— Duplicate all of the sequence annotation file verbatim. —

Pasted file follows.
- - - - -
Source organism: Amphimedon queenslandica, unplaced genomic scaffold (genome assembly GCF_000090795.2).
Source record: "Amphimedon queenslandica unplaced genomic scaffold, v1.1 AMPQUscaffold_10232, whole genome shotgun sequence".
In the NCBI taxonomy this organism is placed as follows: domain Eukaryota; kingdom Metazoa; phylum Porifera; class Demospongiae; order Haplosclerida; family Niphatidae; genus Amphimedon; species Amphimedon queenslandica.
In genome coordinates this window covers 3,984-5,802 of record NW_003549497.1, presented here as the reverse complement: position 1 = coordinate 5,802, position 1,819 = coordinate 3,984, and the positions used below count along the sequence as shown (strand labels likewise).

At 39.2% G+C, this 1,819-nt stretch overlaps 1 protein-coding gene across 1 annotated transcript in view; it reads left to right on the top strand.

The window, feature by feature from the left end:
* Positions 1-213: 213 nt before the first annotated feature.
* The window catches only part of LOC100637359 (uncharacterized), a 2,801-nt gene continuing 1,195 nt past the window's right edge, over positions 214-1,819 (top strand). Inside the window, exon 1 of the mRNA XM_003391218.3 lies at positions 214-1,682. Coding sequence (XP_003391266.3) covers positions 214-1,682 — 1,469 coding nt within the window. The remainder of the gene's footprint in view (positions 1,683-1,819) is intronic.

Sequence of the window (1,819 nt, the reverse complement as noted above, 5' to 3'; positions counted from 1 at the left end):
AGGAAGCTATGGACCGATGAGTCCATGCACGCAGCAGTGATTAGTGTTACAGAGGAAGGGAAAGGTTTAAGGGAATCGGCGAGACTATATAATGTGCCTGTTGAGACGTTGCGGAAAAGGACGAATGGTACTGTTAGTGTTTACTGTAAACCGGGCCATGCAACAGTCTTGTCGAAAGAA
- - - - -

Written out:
Source organism: Amphimedon queenslandica, unplaced genomic scaffold (genome assembly GCF_000090795.2).
Source record: "Amphimedon queenslandica unplaced genomic scaffold, v1.1 AMPQUscaffold_10232, whole genome shotgun sequence".
In the NCBI taxonomy this organism is placed as follows: domain Eukaryota; kingdom Metazoa; phylum Porifera; class Demospongiae; order Haplosclerida; family Niphatidae; genus Amphimedon; species Amphimedon queenslandica.
In genome coordinates this window covers 3,984-5,802 of record NW_003549497.1, presented here as the reverse complement: position 1 = coordinate 5,802, position 1,819 = coordinate 3,984, and the positions used below count along the sequence as shown (strand labels likewise).

At 39.2% G+C, this 1,819-nt stretch overlaps 1 protein-coding gene across 1 annotated transcript in view; it reads left to right on the top strand.

The window, feature by feature from the left end:
* Positions 1-213: 213 nt before the first annotated feature.
* The window catches only part of LOC100637359 (uncharacterized), a 2,801-nt gene continuing 1,195 nt past the window's right edge, over positions 214-1,819 (top strand). Inside the window, exon 1 of the mRNA XM_003391218.3 lies at positions 214-1,682. Coding sequence (XP_003391266.3) covers positions 214-1,682 — 1,469 coding nt within the window. The remainder of the gene's footprint in view (positions 1,683-1,819) is intronic.

Sequence of the window (1,819 nt, the reverse complement as noted above, 5' to 3'; positions counted from 1 at the left end):
AGGAAGCTATGGACCGATGAGTCCATGCACGCAGCAGTGATTAGTGTTACAGAGGAAGGGAAAGGTTTAAGGGAATCGGCGAGACTATATAATGTGCCTGTTGAGACGTTGCGGAAAAGGACGAATGGTACTGTTAGTGTTTACTGTAAACCGGGCCATGCAACAGTCTTGTCGAAAGAA